For many years, da Vinci and its predecessor has been the hallmark of
exceptional quality software development and have OEM relationships with a
variety of large corporations such as Hewlett-Packard, Texas Instruments,
Casio - USA, Computer Associates, Weyerhouser corporation and American
Scientific Computing. For more information, please contact Sales and
Marketing Manager Paul Nelson or Chairman and CEO Megha Shyam at (541)
HP360LX Price Dropped
Hewlett-Packard dropped the price of the 360LX by $100. to $599., keeping the pressure on the rest of the Windows CE manufacturers. If you would rather have a color screen, the 620LX is still available at $899. On the other hand, if you would rather not give up the great HP software in the 100LX and 200LX DOS units, hang onto them because those newer units don't even come close.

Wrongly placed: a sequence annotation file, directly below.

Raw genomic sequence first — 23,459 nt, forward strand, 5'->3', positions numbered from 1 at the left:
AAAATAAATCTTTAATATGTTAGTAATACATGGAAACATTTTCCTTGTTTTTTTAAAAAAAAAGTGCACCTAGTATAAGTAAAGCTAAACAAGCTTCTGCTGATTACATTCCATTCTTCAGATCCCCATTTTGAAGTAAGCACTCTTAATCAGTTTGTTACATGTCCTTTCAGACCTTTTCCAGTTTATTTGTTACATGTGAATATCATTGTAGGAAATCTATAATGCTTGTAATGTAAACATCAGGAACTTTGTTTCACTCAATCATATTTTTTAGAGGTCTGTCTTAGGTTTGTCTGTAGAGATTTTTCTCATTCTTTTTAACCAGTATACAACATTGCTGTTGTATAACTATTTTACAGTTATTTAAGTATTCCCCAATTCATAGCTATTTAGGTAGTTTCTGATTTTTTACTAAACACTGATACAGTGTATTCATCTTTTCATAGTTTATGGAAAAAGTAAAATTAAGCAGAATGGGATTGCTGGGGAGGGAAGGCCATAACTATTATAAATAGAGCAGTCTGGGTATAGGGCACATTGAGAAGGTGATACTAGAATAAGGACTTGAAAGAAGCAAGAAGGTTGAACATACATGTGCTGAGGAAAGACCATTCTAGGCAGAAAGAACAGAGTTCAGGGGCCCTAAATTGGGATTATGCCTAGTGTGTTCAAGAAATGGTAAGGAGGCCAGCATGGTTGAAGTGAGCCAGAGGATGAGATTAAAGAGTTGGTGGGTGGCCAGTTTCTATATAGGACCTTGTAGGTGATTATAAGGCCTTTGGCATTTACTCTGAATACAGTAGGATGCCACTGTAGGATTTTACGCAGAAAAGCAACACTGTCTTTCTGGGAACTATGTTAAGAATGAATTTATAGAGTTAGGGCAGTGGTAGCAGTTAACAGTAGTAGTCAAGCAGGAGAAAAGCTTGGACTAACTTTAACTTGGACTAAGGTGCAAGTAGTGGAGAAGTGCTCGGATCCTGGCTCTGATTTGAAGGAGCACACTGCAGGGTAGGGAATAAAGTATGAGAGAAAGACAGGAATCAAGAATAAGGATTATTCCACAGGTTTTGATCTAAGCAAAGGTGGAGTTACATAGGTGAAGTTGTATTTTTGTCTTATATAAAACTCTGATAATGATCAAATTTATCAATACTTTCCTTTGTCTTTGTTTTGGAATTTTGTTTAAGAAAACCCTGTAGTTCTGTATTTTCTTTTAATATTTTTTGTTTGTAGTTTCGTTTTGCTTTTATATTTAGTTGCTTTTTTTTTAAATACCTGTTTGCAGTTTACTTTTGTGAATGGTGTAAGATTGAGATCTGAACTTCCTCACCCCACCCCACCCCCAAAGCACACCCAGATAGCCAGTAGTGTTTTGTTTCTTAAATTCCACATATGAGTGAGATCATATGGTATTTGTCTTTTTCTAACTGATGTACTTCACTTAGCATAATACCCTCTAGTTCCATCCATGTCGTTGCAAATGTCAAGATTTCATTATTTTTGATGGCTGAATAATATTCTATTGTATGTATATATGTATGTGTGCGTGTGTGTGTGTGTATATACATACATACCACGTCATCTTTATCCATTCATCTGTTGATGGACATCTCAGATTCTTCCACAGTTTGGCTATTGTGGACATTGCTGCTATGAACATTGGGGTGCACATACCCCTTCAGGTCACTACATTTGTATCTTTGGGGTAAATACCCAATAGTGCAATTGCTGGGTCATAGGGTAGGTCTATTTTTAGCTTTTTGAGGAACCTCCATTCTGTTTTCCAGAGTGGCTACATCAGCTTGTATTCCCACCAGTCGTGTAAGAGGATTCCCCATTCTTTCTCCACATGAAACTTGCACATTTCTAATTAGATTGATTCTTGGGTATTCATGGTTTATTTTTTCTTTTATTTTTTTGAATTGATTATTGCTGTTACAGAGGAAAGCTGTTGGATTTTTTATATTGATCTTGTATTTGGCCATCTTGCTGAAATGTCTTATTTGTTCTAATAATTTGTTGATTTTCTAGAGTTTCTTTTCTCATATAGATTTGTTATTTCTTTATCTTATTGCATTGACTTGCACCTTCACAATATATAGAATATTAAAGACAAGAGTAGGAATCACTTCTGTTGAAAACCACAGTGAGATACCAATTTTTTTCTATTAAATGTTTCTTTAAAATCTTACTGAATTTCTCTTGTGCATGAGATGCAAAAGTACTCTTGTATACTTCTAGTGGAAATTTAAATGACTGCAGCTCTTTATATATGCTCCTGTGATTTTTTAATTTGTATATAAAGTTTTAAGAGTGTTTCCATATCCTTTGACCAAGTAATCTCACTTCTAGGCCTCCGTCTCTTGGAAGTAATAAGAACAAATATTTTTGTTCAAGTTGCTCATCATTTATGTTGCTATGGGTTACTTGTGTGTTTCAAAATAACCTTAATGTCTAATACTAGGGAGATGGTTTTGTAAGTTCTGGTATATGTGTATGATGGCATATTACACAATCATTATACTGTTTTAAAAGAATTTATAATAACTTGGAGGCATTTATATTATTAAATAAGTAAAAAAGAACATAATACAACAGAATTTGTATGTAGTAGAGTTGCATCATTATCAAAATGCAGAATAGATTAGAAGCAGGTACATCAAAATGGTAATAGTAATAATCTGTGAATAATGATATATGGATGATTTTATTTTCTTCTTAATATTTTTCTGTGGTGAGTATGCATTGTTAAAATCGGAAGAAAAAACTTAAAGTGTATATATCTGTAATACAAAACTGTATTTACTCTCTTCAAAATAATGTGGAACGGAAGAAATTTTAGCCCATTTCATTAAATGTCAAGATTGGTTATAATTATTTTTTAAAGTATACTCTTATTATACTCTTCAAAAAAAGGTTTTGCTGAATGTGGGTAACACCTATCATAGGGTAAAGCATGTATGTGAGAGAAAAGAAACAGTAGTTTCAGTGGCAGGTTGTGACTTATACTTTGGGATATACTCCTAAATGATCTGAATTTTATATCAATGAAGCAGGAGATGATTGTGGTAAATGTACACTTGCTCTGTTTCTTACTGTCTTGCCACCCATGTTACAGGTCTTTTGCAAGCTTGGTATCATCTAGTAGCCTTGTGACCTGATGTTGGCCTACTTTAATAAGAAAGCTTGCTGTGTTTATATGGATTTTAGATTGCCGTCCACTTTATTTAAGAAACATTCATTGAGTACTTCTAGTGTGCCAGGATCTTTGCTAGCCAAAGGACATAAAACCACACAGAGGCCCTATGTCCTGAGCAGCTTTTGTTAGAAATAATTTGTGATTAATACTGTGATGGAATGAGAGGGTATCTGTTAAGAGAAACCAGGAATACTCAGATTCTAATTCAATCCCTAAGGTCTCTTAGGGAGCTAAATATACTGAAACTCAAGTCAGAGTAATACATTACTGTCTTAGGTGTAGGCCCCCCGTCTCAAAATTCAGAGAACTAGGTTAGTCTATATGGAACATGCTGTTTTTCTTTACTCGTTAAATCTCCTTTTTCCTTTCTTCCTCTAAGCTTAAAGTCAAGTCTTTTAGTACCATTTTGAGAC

Psion First to Support Siemens MultiMedia Cards
At CES, Siemens and SanDisk announced a new plug-in card format called the MultiMedia Card (MMC). This card is only about the size of the original HP41 plug-in modules but will hold up to 32 megabytes of flash or ROM. Recently, Psion announced its support for the MMC format for its future handheld computers and organizers. Due to the MMC's small size and low power requirements, single card slots in today's machines will be able to be replaced by two or perhaps three slots for the MMC. Stay tuned.
HP Announces Its Second Digital Still Camera